What amalgam does to the body
Amalgam is a major health problem. More than half of this substance consists of mercury, other components are silver, copper, tin, zinc and others. When patients ask their dentist whether existing amalgam fillings can be removed, they often get the answer that the fillings look good. In many cases this is even true, but at any time the mercury is in the mouth, masses of mercury molecules are created. These enter the body via the bloodstream through abrasion when brushing and chewing, but also through the tooth pulp. Via the bloodstream, the mercury also reaches the trigeminal nerve, through which the poison reaches the brain directly. The health of the brain is endangered. In the first few decades the body can compensate for the poison, but in old age the problems usually begin. The constant flow of mercury into the brain creates larger areas in which no new cell or nerve connections can develop. Nerve cell connections that are missing lead to diseases like Alzheimer’s, Parkinson’s, multiple sclerosis and other neurological diseases.
The body is not able to drain the mercury out of the body on its own. The amalgam accumulates, is first parked in places in the body where it causes least damage, such as in the connective tissue. Gradually, the body fills up so that the mercury ends up in the cells and the central nervous system. The body cannot excrete the poison without help. So-called scavenger cells absorb the toxins, but die when trying to transport them to the liver. Further consequences are depression and schizophrenia. The mercury massively disturbs many competent processes in the body.
Amalgam was already banned in China, India and other countries some time ago. The EU is also talking about a ban, but a final phase-out is not planned until 2022. Dentists allegedly lack appropriate materials, so that no immediate ban can be issued. However, the co-payment for plastic fillings for pregnant women and nursing mothers will be covered by all health insurances since July 1, 2018. Every patient should be protected and amalgam filling should be prohibited.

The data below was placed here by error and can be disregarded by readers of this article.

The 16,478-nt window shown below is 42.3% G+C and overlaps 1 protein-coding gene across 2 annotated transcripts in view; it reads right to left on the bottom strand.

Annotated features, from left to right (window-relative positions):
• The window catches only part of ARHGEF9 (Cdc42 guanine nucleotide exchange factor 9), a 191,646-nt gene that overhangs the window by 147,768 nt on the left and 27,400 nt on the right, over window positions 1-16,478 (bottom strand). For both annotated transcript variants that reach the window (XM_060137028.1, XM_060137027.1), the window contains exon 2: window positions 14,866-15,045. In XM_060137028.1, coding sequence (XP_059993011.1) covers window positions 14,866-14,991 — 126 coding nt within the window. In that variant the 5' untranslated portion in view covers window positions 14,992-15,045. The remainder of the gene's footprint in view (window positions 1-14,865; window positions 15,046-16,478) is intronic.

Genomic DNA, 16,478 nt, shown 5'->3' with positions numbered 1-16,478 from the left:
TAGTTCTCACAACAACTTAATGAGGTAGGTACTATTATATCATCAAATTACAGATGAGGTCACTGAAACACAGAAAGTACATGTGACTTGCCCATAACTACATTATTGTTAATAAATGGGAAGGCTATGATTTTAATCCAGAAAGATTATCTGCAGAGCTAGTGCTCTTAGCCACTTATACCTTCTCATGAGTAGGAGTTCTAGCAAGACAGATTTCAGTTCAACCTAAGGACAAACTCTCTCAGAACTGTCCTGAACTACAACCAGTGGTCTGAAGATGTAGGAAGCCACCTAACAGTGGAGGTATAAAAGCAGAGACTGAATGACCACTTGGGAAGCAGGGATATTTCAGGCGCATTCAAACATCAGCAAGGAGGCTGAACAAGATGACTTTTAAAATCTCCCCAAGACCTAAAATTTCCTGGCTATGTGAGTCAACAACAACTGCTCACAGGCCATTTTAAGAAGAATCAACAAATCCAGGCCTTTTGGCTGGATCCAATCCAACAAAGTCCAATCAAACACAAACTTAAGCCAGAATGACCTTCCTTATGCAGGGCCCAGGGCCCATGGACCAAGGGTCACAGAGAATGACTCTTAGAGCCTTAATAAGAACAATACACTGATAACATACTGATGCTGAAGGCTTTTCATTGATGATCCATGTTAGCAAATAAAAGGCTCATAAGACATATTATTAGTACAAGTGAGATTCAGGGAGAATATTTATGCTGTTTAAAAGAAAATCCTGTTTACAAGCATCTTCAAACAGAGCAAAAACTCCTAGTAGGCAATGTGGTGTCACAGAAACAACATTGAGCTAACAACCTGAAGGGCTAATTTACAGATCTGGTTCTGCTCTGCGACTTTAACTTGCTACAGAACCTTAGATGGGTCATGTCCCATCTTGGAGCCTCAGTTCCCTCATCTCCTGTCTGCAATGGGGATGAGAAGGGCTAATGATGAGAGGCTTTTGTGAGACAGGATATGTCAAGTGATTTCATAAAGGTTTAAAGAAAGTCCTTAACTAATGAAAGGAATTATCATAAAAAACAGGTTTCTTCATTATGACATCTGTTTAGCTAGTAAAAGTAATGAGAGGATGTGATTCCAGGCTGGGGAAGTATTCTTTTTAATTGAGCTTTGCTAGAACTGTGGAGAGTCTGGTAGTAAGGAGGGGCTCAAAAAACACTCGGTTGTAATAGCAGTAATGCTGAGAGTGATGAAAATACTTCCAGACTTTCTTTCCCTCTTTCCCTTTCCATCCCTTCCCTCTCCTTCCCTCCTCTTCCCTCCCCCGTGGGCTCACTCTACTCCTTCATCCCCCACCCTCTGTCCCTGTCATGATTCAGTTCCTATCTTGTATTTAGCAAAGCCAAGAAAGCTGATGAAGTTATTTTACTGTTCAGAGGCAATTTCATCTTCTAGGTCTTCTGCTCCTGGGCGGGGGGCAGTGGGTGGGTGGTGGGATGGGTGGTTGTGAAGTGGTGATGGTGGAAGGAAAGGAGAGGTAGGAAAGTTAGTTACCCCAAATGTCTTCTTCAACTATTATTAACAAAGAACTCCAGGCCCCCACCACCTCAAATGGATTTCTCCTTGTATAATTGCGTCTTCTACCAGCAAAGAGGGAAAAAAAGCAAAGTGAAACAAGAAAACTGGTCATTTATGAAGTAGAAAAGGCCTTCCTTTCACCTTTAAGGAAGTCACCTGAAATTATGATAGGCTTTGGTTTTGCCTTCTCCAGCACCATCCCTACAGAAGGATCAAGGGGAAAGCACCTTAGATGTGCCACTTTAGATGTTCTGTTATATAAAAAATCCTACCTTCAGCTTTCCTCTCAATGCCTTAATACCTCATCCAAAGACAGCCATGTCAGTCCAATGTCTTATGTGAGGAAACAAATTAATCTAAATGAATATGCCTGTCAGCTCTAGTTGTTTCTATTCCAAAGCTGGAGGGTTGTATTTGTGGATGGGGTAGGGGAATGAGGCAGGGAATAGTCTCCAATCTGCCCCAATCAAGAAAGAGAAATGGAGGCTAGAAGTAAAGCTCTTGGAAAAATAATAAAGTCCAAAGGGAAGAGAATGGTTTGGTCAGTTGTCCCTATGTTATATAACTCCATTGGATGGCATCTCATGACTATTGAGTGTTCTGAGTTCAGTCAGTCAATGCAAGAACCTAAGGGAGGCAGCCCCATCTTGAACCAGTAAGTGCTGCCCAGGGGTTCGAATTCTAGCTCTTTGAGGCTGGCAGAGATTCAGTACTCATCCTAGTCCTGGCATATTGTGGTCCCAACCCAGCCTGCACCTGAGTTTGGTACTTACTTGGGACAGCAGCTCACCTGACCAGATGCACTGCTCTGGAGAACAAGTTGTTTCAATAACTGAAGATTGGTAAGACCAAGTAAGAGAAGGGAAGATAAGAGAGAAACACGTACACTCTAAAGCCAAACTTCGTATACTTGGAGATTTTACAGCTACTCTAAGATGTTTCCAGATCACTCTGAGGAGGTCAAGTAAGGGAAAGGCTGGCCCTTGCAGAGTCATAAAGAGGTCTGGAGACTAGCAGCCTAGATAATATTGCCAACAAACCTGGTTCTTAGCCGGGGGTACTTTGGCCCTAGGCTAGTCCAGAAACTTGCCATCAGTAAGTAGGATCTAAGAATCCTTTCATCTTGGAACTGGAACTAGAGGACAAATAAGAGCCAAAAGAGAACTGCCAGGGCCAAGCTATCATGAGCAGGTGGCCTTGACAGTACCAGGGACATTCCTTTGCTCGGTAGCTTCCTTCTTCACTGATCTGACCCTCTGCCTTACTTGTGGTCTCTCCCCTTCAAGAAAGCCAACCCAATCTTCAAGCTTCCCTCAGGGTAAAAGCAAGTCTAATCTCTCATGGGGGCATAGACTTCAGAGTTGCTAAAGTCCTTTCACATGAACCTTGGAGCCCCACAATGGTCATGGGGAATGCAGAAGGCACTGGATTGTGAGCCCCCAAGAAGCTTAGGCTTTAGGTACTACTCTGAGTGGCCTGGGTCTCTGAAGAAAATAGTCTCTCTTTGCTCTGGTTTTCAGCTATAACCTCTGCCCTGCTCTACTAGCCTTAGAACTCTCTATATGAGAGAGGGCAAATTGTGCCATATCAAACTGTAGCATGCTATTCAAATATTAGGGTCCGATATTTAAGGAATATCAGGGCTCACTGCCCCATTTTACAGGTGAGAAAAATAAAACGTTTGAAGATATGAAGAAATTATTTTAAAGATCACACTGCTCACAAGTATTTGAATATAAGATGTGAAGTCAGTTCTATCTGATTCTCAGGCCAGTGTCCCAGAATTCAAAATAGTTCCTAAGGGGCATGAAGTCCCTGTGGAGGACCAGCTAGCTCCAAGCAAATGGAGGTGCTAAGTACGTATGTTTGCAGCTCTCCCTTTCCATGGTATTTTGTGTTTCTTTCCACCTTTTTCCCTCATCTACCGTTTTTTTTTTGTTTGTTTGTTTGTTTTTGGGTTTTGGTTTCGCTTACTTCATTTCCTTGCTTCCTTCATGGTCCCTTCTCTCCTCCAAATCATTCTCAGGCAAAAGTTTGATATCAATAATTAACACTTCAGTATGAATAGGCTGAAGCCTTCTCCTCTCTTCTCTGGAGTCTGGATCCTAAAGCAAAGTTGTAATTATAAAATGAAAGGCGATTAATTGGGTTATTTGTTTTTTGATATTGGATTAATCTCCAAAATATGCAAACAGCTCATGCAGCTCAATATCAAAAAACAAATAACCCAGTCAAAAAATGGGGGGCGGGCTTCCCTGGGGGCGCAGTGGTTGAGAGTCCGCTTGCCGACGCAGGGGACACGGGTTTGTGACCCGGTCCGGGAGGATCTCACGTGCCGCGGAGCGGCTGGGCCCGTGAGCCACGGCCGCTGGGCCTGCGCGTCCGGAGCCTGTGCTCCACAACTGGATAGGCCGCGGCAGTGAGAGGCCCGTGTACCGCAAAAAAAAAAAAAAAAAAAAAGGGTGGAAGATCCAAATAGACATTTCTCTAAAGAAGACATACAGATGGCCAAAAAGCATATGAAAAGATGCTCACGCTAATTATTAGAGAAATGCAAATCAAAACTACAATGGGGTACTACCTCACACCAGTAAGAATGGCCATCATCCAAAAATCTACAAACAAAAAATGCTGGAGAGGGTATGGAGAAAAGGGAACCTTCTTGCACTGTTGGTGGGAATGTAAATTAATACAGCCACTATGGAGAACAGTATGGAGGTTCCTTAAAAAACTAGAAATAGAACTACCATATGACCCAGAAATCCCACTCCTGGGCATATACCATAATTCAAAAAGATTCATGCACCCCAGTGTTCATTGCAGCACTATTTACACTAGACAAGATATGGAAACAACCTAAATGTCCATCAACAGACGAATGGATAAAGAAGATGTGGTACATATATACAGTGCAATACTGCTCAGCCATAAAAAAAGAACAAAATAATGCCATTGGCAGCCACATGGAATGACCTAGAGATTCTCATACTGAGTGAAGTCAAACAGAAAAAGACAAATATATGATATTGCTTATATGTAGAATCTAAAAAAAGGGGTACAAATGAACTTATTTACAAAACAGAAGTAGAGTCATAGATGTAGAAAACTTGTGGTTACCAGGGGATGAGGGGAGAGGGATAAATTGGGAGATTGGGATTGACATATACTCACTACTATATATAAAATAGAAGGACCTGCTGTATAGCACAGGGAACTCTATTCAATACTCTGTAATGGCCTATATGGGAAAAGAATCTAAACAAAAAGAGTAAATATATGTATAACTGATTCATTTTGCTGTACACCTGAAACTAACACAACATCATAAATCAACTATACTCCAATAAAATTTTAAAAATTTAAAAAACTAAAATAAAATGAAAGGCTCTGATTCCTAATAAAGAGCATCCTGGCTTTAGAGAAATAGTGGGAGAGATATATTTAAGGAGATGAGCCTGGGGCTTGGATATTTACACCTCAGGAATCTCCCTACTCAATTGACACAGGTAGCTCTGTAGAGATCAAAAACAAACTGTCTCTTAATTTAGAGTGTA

A test method can be used to find out whether all symptoms are caused by mercury poisoning in the body. If this suspicion is confirmed, existing amalgam fillings should definitely be removed with the correct procedure.
Important steps towards restructuring
1. before removing amalgam, a good binding agent, for example chlorella, should be taken Care should be taken to take a really good product. Chlorella from Biopure.eu works best for us (more Information) (With the therapist number D10410 you get a discount here)
2. The natural detoxification pathways of the body must be free. The lymphatic system, liver, kidneys and intestines must be intact. For example, if the patient suffers from chronic constipation, this must be treated before the amalgam is removed.
3. The dentist should clarify whether the removal can be done quadrant by quadrant. This means that if there are several amalgam fillings, remove them one by one – not all at once. In this way the body is given time to deal with the poisonous sponges that develop.
4. The dentist should work with a rubber dam. This serves to shield the tooth to be treated from the rest of the oral cavity to avoid possible mercury burns or other complications. However, there are still dentists who drill out the fillings without any protection.
5. As toxic fumes are produced during drilling, a suction device for the drill is recommended. This “Clean Up” is already available for about eight euros and, if the dentist does not have it, the patient can bring it along himself. This device has a standard size and fits on all common drills. The toxic fumes should not be inhaled by the patient or the staff in the room.
6. A supply of fresh air from outside via a nasal probe is also advisable.
7. The hole in the tooth created after removal must first be filled with chlorella powder for ten to fifteen minutes and then rinsed out. Then a cement filling should first be made, as this will absorb the last molecules of mercury for the next six to twelve months. This is then replaced by a durable plastic or ceramic filling.
A restoration should only be carried out by experienced dentists and under consideration of the above mentioned points. Otherwise there is a risk of further health consequences. Pregnant and breastfeeding mothers should take binding agents when amalgam fillings exist to avoid poisoning the child. Under no circumstances should remediation be carried out during this time. For women who wish to have children, it is advisable to check in advance whether rehabilitation is necessary.
Here you can download a checklist with which you can check whether the dentist is the right one for amalgam sanitation or not : Checklist for amalgam sanitation